Vet used outdated technique to painfully put down over 200 dogs, leaving them 'screaming in agony'

89-year-old John Hendrie Smith reportedly injected dogs in their hearts, a process described to cause the animals 'appalling pain'


                            Vet used outdated technique to painfully put down over 200 dogs, leaving them 'screaming in agony'

A veterinarian who allegedly put down more than 200 dogs using an outdated practice that caused the animals to scream out in agony as they were dying was struck off as a doctor. 89-year-old John Hendrie Smith reportedly injected the dogs in their hearts, a process described as causing the animals "appalling pain".

Hendrie Smith has been a veterinarian for almost 65 years and was found to be using the controversial method of Euthanization on hundreds of helpless animals at his Valley Veterinary Centre in Galston, Ayrshire, U.K.

According to records from a disciplinary inquiry held regarding the outdated methods, pet owner Darren Stevenson is said to have contacted the elderly vet to help with his terminally ill German Shepherd called Bouncer. The Daily Mail reported that when the vet arrived at the family home, the pet owner discovered that he did not bring a muzzle for the dog and instead tried to wrap Bouncer's snout close using his belt.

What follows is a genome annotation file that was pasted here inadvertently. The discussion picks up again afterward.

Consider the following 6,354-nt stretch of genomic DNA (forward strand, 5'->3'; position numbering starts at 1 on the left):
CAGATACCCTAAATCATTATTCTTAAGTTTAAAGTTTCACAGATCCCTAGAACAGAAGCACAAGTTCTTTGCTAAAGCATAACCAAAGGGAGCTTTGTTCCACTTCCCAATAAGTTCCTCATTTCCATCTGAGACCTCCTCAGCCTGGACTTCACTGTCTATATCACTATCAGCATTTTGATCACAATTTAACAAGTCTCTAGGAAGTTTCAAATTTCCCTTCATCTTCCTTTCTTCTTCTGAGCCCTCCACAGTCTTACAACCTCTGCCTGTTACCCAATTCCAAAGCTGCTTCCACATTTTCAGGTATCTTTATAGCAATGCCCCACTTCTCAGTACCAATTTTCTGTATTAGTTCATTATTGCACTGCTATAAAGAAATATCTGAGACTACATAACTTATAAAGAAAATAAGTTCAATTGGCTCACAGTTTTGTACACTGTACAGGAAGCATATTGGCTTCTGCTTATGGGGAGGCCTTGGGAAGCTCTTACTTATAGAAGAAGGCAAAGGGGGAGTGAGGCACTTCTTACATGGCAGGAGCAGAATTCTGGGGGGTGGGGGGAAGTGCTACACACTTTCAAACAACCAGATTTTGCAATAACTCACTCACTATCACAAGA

Hendrie Smith is also alleged to have asked Stevenson for a pair of pliers to fix the needle of the syringe he had before he inserted the tip through Bouncer's lung wall. Due to that particular area containing a dense nerve network in the animal, it is said that this would have caused the dog a significant amount of pain.

34-year-old Rachael McRoberts, Stevenson's partner at the time, said she heard Bouncer screaming in distress as he was being Euthanized. She told the Sunday Times: "It was horrible. The dog was wailing for what seemed like ages. I've never heard a dog make a noise like that."



 

McRoberts said she remembers Bouncer being a protective dog who was a proper companion to her family, including her three children who are now 16, 12, and 5-years-old. She said: "He was kind of human...he understood you and knew if something was wrong with the kids and would alert me."

Stevenson filed a complaint with the Royal College of Veterinary Surgeons (RCVS), who discovered Hendrie Smith had used the outdated technique on the animals for a number of years. The elderly vet also admitted many of the animals had desperately cried out in excruciating pain before they died.

The RCVS investigated Hendrie Smith and the cases of the animals brought up a variety of questions about veterinary regulation and why an aging practitioner was not the subject of routine checks. The organization advised vets: "It's up to you to decide how best to fulfill your learning needs."